This week’s alarming Institute for Fiscal Studies report – which resoundingly and rightly classes the ConDem’s June budget as regressive – sadly confirms our earlier analysis. Previous research undertaken by the TUC and others has revealed that the budget and the £6.2 billion worth of cuts announced in May will hit the most vulnerable and the poorest hardest.
A TUC report has combined the distributional impact of spending cuts announced in the budget with the impact of the budget’s tax and benefit changes to calculate the overall impact of both. The report reveals that the average annual cut in public spending on the poorest tenth of households is £1,344, equivalent to 20.5 per cent of their household income, whereas on richest tenth of households it is £1,135, equivalent to just 1.6 per cent of their household income.
The ConDems may attempt to pull the wool over our eyes by saying that the richest have been hit hardest, but we should not be fooled. The annual loss in income and services may be £2,685 for the richest households and £1,514 for the poorest but this is the equivalent to just 3.6 per for the richest and a massive 21.7 per cent for the poorest. ConDem protestations of a fair budget and protecting the vulnerable look hollow in the face of these facts.
But it does not stop there. Women will bear a disproportionate burden of the cuts outlined in the budget. Even if we exclude cuts to support for children – which is being slashed by £2.4bn including cuts in Sure Start, maternity grant, health in pregnancy grant, child benefit and tax credits, mainly paid to women – a gender audit of the budget shows that women still pay £3.6bn of net personal tax increases/benefit cuts, compared to that of men who pay £1.9bn. This owes to the fact that women are more profoundly affected by things like housing benefit cuts and the switch to CPI rating rather than RPI of the additional state pension and public sector pensions. It is also worth noting that an extra £560 million cut from the Child Trust Fund is not included in the gender audit.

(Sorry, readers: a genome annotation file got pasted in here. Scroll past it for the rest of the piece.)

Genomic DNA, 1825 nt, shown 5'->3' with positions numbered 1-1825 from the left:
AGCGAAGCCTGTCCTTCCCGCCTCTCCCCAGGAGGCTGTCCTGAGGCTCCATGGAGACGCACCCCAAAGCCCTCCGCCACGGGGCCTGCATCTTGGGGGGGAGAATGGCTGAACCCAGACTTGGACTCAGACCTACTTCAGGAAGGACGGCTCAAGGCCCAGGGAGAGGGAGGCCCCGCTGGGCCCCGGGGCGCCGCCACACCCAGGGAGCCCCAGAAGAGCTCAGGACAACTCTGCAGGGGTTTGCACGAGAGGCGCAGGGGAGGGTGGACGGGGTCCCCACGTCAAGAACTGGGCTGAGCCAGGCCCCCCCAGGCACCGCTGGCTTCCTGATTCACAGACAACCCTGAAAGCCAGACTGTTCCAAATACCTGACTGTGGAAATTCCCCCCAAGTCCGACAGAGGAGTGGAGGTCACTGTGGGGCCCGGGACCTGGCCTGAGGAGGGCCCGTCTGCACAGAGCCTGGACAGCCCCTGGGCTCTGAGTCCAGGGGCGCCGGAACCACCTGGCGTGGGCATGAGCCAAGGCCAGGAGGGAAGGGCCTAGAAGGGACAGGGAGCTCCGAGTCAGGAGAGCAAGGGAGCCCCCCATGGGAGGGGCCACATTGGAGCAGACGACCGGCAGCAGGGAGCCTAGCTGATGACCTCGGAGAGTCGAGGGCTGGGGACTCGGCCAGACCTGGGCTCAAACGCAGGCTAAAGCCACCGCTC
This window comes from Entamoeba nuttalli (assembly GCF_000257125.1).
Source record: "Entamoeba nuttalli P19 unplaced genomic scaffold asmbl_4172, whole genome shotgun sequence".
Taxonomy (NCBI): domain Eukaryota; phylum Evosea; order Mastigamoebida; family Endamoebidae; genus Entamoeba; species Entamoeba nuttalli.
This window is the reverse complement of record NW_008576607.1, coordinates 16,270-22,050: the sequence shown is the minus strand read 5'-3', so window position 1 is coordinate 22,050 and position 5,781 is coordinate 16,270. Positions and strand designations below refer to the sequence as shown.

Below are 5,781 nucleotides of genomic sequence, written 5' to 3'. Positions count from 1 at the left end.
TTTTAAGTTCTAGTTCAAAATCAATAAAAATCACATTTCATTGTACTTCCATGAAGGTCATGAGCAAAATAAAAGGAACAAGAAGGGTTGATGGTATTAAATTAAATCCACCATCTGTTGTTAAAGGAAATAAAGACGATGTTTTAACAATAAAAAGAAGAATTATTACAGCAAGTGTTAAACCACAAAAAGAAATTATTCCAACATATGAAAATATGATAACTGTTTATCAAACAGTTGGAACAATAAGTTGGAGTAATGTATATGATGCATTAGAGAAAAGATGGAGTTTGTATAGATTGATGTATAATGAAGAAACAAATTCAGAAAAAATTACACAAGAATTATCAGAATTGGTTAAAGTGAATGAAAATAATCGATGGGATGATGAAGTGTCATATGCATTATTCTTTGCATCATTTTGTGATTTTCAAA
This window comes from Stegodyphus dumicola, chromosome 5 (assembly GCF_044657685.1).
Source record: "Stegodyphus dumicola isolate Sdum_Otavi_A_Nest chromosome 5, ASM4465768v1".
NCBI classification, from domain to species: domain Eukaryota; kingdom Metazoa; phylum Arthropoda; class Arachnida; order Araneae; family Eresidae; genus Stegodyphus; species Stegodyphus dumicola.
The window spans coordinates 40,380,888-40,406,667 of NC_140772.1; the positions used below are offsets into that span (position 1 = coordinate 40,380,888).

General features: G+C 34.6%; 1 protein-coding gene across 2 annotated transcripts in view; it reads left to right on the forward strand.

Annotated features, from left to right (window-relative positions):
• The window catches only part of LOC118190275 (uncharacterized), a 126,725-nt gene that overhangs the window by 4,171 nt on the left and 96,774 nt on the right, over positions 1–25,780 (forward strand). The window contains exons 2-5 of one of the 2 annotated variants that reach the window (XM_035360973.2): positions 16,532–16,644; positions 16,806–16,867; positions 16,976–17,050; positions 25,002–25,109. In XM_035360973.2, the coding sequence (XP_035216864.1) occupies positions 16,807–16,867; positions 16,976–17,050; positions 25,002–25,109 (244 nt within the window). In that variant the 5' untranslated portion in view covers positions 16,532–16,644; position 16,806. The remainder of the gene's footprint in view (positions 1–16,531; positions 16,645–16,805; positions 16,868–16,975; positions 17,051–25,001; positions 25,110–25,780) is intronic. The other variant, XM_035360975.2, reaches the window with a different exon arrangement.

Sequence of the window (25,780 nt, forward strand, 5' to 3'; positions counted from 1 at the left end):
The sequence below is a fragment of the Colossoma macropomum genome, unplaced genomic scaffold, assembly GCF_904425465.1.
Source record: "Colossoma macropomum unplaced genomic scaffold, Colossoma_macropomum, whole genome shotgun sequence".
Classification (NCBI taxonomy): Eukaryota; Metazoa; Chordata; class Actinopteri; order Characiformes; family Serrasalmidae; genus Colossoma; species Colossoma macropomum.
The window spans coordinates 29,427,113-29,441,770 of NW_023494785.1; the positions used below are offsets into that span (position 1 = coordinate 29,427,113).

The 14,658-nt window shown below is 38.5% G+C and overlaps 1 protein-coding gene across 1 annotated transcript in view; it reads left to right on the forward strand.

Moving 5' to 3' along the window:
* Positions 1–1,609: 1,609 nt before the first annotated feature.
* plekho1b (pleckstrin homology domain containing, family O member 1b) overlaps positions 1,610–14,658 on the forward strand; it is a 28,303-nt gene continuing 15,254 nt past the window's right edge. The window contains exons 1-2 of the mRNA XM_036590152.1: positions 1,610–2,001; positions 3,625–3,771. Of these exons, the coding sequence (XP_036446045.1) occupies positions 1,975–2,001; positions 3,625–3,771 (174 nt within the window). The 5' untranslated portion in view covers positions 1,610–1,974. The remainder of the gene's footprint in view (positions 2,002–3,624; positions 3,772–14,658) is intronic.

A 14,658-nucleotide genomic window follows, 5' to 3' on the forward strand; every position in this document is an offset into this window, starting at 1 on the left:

Moreover, many ConDem cuts will also fall disproportionately on children, the elderly, those suffering from long term illness, disabled people and the unemployed. Thirty of the cuts in the £6.2 billion package announced in May specifically impact on these most vulnerable groups, cuts which include: a programme to support children with reading difficulties; plans for building school playgrounds; an affordable housing programme; free prescriptions for everyone with a long term health problem in England; free social care to 11,000 older people; and the ‘Building Schools for the Future’ refurbishment programme of hundreds of schools across the UK.
This is aside from other high profile cuts such as the Future Jobs Fund – a programme that has created jobs and opportunity for hundreds of thousands of previously out of work young people.
They say actions speak louder than words – the ConDem coalition may lay claim to be about a new kind of politics but a budget that so devastatingly hits the most vulnerable hardest makes all too clear that this coalition is about the very old politics of divide and rule. Union and Labour Party members need to fight back in the name of a fairer and more just society.
Diana Holland is Assistant General Secretary – Equalities at Unite and is a candidate for Labour Party Treasurer.